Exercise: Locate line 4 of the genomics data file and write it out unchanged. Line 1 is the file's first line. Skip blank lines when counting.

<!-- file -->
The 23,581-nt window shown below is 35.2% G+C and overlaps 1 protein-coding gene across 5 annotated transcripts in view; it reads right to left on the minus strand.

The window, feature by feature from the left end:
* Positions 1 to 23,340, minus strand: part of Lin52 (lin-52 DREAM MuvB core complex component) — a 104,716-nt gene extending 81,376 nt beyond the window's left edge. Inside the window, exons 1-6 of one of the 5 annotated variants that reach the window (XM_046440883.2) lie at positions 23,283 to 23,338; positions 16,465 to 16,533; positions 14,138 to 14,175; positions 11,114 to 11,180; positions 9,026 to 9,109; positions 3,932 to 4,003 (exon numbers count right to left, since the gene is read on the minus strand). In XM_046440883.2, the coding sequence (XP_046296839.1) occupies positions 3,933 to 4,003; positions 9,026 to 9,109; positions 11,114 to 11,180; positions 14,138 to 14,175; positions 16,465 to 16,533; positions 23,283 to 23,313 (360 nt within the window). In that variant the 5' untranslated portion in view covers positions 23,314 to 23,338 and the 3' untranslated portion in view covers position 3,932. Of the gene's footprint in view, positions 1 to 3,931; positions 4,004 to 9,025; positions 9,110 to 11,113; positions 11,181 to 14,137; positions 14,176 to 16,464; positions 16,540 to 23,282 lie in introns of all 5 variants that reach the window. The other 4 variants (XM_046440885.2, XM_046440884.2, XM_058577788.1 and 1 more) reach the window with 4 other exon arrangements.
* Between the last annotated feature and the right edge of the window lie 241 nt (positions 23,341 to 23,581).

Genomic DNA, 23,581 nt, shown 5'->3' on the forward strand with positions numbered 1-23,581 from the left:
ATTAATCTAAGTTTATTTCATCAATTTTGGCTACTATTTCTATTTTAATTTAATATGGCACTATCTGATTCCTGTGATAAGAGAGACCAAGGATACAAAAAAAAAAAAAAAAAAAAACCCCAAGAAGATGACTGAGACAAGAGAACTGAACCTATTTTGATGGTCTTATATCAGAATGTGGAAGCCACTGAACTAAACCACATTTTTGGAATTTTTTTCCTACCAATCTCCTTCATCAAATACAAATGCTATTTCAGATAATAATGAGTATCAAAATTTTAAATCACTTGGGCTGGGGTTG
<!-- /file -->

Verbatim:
* Between the last annotated feature and the right edge of the window lie 241 nt (positions 23,341 to 23,581).